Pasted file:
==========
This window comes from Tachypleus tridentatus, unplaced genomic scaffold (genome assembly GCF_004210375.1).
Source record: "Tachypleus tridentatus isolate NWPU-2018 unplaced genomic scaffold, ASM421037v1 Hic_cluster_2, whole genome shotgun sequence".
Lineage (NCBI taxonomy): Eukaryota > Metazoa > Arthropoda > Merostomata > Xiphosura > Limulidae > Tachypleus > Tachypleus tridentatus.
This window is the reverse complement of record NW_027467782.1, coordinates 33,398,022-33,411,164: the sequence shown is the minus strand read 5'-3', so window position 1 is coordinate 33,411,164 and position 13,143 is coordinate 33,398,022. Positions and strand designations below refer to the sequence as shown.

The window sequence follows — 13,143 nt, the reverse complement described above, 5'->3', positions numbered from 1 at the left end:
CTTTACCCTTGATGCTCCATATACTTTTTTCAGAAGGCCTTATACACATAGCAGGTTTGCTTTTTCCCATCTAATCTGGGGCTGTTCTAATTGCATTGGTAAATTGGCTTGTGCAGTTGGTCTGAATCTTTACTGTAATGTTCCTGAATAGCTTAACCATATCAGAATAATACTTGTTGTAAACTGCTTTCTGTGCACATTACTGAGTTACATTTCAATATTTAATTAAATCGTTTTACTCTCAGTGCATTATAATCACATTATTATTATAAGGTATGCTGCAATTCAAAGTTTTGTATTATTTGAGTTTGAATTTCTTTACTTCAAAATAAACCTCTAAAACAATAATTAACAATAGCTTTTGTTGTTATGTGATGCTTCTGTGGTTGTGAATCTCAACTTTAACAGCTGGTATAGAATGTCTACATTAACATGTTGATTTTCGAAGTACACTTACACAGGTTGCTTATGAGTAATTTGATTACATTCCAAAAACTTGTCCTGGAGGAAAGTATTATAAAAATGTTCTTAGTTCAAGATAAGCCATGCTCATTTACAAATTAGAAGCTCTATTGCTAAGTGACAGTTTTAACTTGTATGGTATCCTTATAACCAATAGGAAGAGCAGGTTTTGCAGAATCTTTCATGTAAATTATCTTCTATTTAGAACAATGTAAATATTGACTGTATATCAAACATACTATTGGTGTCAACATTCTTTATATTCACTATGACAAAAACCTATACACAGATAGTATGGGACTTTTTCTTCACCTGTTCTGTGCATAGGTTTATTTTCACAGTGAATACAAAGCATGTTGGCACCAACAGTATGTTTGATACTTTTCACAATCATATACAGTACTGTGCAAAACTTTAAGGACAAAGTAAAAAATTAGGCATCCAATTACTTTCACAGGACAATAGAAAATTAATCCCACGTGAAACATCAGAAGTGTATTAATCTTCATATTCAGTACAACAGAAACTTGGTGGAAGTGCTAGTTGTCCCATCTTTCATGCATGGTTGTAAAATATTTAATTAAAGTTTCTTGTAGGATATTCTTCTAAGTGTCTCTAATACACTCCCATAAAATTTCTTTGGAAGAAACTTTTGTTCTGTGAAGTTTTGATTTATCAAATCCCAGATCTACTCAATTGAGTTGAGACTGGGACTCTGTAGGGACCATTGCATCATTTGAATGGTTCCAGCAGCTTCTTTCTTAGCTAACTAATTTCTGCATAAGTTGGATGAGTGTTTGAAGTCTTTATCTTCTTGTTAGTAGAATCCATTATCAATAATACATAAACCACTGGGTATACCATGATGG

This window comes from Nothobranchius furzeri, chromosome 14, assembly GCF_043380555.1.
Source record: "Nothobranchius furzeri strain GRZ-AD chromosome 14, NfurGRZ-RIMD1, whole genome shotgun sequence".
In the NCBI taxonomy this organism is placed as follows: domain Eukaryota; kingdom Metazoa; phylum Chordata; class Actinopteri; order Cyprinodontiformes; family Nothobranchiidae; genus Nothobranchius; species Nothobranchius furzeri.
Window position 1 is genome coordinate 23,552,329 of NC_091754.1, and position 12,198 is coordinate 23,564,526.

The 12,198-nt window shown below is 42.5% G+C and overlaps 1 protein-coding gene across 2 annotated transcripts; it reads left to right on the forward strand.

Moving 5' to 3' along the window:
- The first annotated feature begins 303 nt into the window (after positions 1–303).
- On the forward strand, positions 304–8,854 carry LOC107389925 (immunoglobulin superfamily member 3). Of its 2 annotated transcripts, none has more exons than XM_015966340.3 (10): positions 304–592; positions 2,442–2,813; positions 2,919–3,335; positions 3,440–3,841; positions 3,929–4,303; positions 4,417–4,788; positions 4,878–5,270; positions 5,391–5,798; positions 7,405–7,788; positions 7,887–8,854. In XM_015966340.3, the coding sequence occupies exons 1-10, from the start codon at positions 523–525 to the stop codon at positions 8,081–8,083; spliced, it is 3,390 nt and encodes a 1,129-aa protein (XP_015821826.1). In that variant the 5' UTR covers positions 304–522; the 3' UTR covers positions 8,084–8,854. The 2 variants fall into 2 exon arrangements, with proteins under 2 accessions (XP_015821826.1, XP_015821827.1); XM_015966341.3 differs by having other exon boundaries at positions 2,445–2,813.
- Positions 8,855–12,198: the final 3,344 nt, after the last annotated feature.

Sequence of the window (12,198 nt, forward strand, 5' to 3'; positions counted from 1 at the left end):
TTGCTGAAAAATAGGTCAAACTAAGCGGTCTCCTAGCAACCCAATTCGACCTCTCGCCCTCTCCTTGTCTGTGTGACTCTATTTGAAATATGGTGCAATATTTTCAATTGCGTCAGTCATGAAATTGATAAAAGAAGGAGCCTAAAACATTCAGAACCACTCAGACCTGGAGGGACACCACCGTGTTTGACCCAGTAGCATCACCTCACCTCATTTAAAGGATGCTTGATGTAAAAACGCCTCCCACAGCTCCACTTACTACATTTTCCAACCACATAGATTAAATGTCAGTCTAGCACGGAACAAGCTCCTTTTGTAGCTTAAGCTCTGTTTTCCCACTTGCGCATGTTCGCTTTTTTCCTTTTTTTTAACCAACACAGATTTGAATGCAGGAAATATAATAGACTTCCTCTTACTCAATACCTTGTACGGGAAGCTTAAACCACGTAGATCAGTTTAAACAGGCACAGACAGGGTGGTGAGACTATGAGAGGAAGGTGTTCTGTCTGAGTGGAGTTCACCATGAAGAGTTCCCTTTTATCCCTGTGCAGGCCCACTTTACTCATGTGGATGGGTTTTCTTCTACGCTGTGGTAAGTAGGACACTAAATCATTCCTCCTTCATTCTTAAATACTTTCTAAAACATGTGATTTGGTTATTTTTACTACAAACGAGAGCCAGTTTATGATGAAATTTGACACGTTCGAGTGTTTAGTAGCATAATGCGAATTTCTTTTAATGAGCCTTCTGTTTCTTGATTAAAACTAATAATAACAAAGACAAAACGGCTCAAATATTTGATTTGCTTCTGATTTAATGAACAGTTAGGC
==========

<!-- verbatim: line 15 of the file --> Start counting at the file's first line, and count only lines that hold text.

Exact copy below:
- Positions 8,855–12,198: the final 3,344 nt, after the last annotated feature.